In spite of Nathan's recurring head issues, he was finally starting to gain weight! Six months before, when we had brought Nathan home from the NICU, he weighed just over 16 pounds. In the first 5 months home, he hadn't gained more than a pound and a half. The lack of weight gain was primarily due to the fact that he was always sick and throwing up and spending so much time in the hospital.
Now, however, Nathan had finally started to gain weight. As we neared the end of July, Nathan had reached an all-time high, weighing nearly 18 and 1/2 pounds! Needless to say, both of us were really excited that he had finally started gaining significant amounts of weight. For so long, Nathan had just seemed so...well...fragile for want of a better word. He was just so thin and bony. Sometimes, when picking him up, he almost felt somewhat breakable at times. So as I mentioned, we were very, very pleased that he had finally started gaining weight.
Nathan's weight gain was likely due to three things. First, the G-Tube. It sure made feeding Nathan a lot easier and more convenient, and Nathan seemed to enjoy not having the tube going up his nose anymore. Second, his pediatrician had had us raise the calorie content of his formula to a higher concentration. And third, he hadn't been throwing up as much or been in the hospital in the month. So all together, it was a working combination that had helped gain almost as much weight in one month as he had in the previous five.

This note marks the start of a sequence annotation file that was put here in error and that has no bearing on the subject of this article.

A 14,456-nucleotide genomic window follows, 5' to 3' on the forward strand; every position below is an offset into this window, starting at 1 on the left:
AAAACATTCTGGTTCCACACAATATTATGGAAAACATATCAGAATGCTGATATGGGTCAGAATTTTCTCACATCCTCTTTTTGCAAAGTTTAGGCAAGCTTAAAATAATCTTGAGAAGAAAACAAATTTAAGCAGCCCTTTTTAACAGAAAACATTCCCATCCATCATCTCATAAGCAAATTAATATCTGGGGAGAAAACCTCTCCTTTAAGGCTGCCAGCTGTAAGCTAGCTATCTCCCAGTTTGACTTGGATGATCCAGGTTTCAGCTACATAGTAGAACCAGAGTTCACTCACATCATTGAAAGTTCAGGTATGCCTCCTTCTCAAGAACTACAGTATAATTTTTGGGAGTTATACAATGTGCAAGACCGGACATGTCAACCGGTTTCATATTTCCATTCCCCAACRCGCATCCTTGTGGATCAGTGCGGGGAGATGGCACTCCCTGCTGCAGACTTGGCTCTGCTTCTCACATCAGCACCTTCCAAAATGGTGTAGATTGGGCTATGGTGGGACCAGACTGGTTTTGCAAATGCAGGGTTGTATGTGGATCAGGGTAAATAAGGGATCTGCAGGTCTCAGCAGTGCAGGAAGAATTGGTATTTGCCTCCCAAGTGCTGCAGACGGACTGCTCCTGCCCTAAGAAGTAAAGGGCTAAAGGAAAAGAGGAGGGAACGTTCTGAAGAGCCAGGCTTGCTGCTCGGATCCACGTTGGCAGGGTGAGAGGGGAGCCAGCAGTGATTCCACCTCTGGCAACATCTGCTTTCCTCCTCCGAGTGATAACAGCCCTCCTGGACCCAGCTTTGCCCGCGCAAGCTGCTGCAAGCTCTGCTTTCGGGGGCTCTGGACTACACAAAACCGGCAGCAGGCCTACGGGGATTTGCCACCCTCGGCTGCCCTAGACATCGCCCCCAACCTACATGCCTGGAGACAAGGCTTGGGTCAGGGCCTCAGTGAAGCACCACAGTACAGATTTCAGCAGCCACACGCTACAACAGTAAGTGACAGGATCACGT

Unfortunately, Nathan's pediatrician didn't share our same enthusiasm. While he was pleased that Nathan had finally started to gain weight, he was still well, well underweight for his age. This point was driven home to us during our weekly appointment. As we were discussing Nathan's progress (or lack thereof in many areas), the pediatrician mentioned that Nathan was "malnourished."
Now, when I heard the words "your child is malnourished" I just about fell over. Never once did the thought ever cross my mind that Nathan was malnourished. In my head, malnourished was something that described starving children in Africa, the kids I had seen in the 'Feed the Children' commercials growing up, not something to describe my own son.
Never did I ever feel like a worse parent than I did at that moment when I found out that my own child was malnourished. To try and soften the blow a little, I asked if we could say he was "undernourished" instead of "malnourished" because it seemed considerably less harsh. The doctor consented since it would make me feel better, but it didn't change the fact that Nathan was well, well underweight.
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